It feels like people have been talking about video as “the next big thing” in recruitment for ages. Everyday there seems to be a new zoomy ad about how many hours of YouTube video we're creating and video-based social media channels are being picked up by recruiters like, well, booze at a conference.
We’re all getting the message; Video is important. But it can be kind of hard to know exactly how (and where) to start. We’ve broken down some of the best ways we’ve seen video incorporated into a recruitment process in the past couple of years.
For the purposes of keeping to a word count, we’ve restricted these examples to “traditional video formats” – where you record a thing, put it on YouTube or Vimeo or your own site and share it with a group of people. We’ll do a follow-up post about new video formats (snapchat, periscope, VR) later on.
In short, people are looking for more efficient ways to check each other out. You want to get a deeper understanding of your candidate, faster. And the people applying for your jobs want to understand what working for your company feels like before they invest too heavily in a long recruitment process.
Video is also awesome as a way to get more of your team involved. Videos can be shared and reviewed when everyone is available – that means you’re not herding cats, trying to get everyone into a room at once, or asking people to come in over and over to meet with different members of the team.
And it can be used as a way to get the hiring manager (and their people) excited and involved in finding this new teammate.
In short, ladies and gentlemen, video; If you’re not using it already, you should.
On-Demand Interviews: There are a couple of reasons this works well. The most obvious is your own time saving. Let’s face it, we’re never going to find more than 24hours in a day – no matter how hard we look. You’re busy and being able to cut down time-to-hire and pre-screening time using video interviews is a godsend. It’s also great for the wider recruiting team though – letting them get to know candidates better during the early screening stage. And if you’ve ever applied for a job yourself, you’ll remember how hard it is finding time to fit interviews into your day. Being able to just record your interview yourself in your own time is pretty rad.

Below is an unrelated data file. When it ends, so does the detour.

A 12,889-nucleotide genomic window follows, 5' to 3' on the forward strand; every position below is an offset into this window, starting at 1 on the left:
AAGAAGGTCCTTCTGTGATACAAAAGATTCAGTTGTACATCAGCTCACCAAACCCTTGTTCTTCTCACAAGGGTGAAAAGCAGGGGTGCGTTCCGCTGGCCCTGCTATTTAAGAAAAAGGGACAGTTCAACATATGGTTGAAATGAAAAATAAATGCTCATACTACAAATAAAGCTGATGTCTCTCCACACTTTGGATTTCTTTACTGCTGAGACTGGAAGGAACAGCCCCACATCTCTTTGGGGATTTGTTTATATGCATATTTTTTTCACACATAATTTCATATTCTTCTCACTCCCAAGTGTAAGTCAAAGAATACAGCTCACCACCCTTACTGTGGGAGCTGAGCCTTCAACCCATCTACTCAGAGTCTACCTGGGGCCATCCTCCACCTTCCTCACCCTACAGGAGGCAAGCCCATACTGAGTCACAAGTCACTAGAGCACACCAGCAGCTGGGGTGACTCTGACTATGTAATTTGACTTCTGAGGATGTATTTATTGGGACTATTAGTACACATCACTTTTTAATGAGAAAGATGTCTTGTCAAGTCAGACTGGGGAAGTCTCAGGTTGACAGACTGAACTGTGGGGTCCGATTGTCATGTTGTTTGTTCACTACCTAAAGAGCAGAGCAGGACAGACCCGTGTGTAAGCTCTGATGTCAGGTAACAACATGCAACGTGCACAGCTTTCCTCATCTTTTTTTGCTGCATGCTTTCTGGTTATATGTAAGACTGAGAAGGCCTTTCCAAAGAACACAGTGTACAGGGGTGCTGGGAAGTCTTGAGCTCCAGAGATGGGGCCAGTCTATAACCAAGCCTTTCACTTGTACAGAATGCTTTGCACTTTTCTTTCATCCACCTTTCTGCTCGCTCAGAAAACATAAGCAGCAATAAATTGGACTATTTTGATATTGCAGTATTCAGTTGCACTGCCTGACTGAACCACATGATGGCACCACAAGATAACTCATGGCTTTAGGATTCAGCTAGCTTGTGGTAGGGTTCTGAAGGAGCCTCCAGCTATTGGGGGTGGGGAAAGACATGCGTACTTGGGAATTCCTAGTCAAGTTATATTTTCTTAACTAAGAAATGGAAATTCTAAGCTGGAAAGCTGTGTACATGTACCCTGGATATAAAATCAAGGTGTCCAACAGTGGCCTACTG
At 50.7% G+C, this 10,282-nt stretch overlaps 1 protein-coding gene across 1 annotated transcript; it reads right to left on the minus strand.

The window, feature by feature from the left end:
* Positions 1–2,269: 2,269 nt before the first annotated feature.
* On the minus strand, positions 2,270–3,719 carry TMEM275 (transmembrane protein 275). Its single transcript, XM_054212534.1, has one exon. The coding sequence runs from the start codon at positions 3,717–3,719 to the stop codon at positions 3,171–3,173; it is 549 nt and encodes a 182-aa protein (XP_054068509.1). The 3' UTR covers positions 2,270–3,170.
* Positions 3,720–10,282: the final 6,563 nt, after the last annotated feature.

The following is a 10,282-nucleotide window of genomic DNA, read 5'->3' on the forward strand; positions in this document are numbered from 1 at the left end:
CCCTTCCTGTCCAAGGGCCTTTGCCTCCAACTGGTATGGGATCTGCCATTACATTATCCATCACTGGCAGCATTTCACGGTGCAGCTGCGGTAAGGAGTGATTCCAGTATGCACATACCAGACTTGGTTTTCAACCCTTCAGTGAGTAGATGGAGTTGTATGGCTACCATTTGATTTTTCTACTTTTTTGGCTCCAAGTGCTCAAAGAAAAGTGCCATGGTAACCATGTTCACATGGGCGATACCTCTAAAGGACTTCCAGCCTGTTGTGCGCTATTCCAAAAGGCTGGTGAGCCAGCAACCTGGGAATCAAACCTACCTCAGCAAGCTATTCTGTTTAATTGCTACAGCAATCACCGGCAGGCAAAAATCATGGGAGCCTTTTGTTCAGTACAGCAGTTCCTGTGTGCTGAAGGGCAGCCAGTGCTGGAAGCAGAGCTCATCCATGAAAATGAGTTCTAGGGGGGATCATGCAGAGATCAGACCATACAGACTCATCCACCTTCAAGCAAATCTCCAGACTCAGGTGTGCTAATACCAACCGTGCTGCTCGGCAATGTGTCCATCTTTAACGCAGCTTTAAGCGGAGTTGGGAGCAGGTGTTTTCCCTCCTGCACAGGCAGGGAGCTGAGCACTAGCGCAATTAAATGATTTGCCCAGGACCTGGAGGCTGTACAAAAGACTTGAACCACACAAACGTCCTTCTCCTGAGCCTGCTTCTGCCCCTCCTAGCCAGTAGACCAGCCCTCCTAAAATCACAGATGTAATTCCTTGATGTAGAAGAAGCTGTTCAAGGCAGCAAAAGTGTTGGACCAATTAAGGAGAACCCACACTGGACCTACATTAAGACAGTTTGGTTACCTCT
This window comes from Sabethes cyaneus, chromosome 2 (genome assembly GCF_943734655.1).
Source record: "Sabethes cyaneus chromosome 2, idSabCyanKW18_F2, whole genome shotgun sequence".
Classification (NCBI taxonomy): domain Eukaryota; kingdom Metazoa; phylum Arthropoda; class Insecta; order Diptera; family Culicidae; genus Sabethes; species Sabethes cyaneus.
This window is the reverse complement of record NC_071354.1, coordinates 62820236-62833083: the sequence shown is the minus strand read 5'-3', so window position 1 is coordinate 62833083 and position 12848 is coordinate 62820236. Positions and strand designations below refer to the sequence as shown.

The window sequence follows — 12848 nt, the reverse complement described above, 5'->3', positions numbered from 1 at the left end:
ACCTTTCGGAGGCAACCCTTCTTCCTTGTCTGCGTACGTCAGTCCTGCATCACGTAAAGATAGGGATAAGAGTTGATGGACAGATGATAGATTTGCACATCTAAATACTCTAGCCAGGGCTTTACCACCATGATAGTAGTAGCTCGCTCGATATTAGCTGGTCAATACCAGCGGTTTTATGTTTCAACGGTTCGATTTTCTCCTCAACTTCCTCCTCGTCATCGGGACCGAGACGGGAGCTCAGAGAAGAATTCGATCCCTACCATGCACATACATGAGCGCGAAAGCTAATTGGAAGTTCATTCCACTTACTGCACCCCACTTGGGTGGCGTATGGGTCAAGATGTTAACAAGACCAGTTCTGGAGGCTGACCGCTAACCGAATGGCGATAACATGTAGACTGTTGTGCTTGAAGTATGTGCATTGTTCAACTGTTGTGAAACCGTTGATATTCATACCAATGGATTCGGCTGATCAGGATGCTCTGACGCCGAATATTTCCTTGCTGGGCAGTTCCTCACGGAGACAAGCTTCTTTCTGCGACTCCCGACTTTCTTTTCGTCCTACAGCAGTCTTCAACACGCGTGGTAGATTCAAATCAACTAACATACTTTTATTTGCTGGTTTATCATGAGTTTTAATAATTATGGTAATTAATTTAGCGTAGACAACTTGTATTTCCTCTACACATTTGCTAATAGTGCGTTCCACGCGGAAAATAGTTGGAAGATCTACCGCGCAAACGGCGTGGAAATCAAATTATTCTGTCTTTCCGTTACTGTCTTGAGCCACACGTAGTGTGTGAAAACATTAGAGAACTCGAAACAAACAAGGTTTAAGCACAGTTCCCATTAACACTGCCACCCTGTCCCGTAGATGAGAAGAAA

Showing off your culture/employer brand: This is a way you can use video before you’ve even got a specific role you’re trying to fill. Deloitte did this most famously with their “Deloitte Film Festival” way back in 2008. Rather than the glossy, over-produced hype videos you often see from these big corporations, Deloitte asked employees to make videos showing people what it’s REALLY like to work for the brand.
More recently, our mates at Lever made a similar “get a real look inside our culture” style video by recording one second every day for a whole quarter. For a person considering a role in company, it’s an awesome way to get a glimpse of what life could look like if they join the team.
Introducing the role or campaign: This is a brilliant way to elaborate on (and bring some life to) that job description you just wrote for the listing on your careers page. This is a especially effective if your role is unusual, or if your company is just a really awesome place to work and you want people to get a sense of what makes this opportunity special.
Derek Handley’s “Shoulder Tap” campaign used video really effectively in this way. The role was unusual – people were going to be asked to not only determine their own remuneration package, but also help define their own job description – and Derek himself is a really inspiring character. Using a custom skin, we hosted a handful of videos (produced by the clever guys at Augusto) on a campaign landing page. Then, before candidates completed the Weirdly screening assessment, they watched a video from Derek, inviting them to come on a journey toward making the world a better place.
Letting applicants shine: But what about the candidates, you ask? Video gives them an awesome opportunity to flip it around and show you what makes them tick. Alongside Derek’s The Shoulder Tap campaign, Fletcher Building has used video in exactly this way.
In Fletcher’s case, their top 50 graduate programme candidates created and uploaded a video answering the question. By doing this through Weirdly, videos sent in by candidates were automatically added to that person’s assessment response.
For Derek’s Shoulder Tap campaign, we asked the top 100 to send us videos with their solution to a major social issue they feel passionate about.
The results were, predictably, awesome.
Our new video integration will make this all automatic. People apply for the role through a simple Weirdly screening quiz, on completion they’re automatically sent an email asking them to record a video and copy their link into a dedicated field. This video is then automatically added to that candidate’s assessment results – so you can see everything related to that person in one place.
If you reckon that’s pretty cool and want to try out our video integration in your own recruitment process, give us a yell here.
A truly great recruitment process should be efficient, and should also give candidates a feel for your culture and let them really showcase the things that could make them a rockstar in your team. Video is an awesome way to achieve all those objectives – like, if you were into killing birds, you’d be doing it with one stone.
If you're keen to give Weirdly a go (with, or without our snazzy new video integration), jump in for a free trial here